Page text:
The Paradox of Money

Between the end of World War II into the 21st Century, we Americans, as well as the entire industrialized world, got much richer. Far more wealth was created, during this period of time, than ever in the history of the world. Today we live in bigger homes, drive nicer cars, travel more, engage in more recreation, and benefit from technology that makes our lives incredibly informed and convenient. In short, we enjoy a far wealthier life style than ever before.

Yet the paradox is that, in spite of our affluence, we lead troubled inner lives. After peaking in 1957, the number of Americans who rate themselves as “very happy” has steadily declined. Depression has risen to ten times the rate of 1950. Statistics show that our health, sense of well-being, and connection to others have declined. Amazing that we have a greater standard of living and yet seem more dissatisfied than ever.

What’s up with that?

Perhaps all of these facts indicate that we’ve placed way too much value on money as the key to happiness. As I discussed in my newsletter last week, we are driven by the belief that “more is better.” So much so that savings rates, in the US, recently hit an all-time low and consumer debt at an all-time high of $1.7 trillion (three times the value of all US dollars in circulation) as people have tried to buy happiness by spending money.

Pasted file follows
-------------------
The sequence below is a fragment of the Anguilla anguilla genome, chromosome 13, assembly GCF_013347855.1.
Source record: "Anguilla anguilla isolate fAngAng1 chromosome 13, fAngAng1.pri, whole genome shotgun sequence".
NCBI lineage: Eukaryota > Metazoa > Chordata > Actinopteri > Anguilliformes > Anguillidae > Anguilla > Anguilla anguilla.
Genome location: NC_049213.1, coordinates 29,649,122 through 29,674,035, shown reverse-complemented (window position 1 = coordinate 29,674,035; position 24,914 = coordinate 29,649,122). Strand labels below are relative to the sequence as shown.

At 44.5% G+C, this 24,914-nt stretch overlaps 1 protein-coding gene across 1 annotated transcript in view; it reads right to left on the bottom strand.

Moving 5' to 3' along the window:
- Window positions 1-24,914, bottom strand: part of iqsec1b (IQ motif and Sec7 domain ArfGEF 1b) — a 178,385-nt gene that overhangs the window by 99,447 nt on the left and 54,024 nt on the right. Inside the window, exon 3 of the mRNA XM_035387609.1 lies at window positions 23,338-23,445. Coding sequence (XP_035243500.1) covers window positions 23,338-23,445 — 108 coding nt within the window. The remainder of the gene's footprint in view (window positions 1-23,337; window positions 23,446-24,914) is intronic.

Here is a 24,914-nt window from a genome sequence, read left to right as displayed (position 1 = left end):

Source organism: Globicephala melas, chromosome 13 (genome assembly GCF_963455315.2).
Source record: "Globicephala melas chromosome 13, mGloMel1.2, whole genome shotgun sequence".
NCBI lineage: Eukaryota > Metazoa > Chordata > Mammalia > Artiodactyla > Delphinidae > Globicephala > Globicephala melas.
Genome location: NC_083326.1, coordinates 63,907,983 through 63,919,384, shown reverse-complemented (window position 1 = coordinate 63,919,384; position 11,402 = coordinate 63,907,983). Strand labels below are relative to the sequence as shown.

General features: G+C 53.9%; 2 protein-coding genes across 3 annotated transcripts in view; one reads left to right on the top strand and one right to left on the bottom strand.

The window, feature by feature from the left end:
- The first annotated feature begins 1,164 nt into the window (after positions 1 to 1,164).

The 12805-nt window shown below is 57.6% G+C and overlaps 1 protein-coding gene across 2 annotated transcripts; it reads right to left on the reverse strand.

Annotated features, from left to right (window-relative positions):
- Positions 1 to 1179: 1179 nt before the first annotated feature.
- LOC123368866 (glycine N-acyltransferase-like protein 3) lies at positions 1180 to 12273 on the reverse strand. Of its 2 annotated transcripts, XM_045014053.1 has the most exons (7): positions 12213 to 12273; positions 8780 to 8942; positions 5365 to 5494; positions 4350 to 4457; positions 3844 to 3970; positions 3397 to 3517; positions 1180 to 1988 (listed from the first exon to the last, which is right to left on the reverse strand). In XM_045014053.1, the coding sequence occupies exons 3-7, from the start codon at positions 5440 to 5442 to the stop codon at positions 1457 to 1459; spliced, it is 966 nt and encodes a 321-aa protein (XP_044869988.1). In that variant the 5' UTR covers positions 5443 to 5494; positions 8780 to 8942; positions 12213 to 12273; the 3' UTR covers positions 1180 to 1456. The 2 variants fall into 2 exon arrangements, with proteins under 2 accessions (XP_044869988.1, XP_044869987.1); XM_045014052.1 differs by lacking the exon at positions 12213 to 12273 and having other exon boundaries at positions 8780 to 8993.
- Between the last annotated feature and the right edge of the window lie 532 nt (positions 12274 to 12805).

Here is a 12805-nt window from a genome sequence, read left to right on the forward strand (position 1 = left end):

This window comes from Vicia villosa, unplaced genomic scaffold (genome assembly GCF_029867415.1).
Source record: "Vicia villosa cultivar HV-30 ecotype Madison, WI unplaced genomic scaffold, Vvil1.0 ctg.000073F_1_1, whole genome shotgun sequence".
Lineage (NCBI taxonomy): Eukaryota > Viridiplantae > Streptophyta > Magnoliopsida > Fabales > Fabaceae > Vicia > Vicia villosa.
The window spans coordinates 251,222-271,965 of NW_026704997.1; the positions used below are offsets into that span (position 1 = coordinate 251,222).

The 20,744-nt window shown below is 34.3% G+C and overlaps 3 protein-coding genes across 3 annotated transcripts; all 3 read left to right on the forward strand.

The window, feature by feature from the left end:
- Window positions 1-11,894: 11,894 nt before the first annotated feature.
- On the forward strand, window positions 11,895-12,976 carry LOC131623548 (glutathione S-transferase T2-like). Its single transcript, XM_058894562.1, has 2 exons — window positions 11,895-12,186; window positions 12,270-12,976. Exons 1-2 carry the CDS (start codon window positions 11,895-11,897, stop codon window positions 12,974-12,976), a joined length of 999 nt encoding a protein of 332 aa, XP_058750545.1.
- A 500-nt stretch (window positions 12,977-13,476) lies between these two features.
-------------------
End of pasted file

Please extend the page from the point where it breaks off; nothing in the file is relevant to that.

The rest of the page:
I have a friend by the name of David Krueger who wrote a book entitled The Secret Language of Money in which he reports on his personal research in which he asks people how much money they would need to insure their happiness and financial contentment. Ninety percent of people answer that they would need twice their current income to be happy and free from money worries. That is true of someone who currently makes $25,000 a year, $50,000 a year, as well as someone who makes $500,000 a year. Amazing. The person who already makes 20 times that of the first salary I just mentioned, believes he or she would need to make a million dollars a year to be happy.

And here’s the kicker. Those who actually see their income double over time (say from $50,000 to $100,000) then raise the bar and claim that it would take $200,000 to make them happy. Change the numbers and the story remains the same.
And so we live in a state of perpetual dissatisfaction.

I find that there are lots of seminars and books teaching people how to be rich these days. Secrets of the Millionaire Mind by T. Harv Eker is but one of the latest examples. The guy has made millions through his book sales and popular seminars. People gobble this stuff up.

But, in truth, it’s not about the money. It’s about the stories we tell ourselves about money. And not just money but the stories we tell about our lives. I want to suggest that people who are happy tell themselves stories that have to do with gratitude. More than money, perhaps happiness is about cultivating a grateful heart. Kind of like Eduardo (see blog from January 18, 2011).

That’s what I think. How about you? Leave a comment. Tell me (and all of us) what you think.


About Roger K. Allen
Roger K. Allen, Ph.D. is an expert in personal transformation and family development. His tools and methods have helped tens of thousands of people live happier and more effective lives. To learn more, visit www.rogerkallen.com>.

6 responses to “The Paradox of Money”

  1. Sandra Rush says: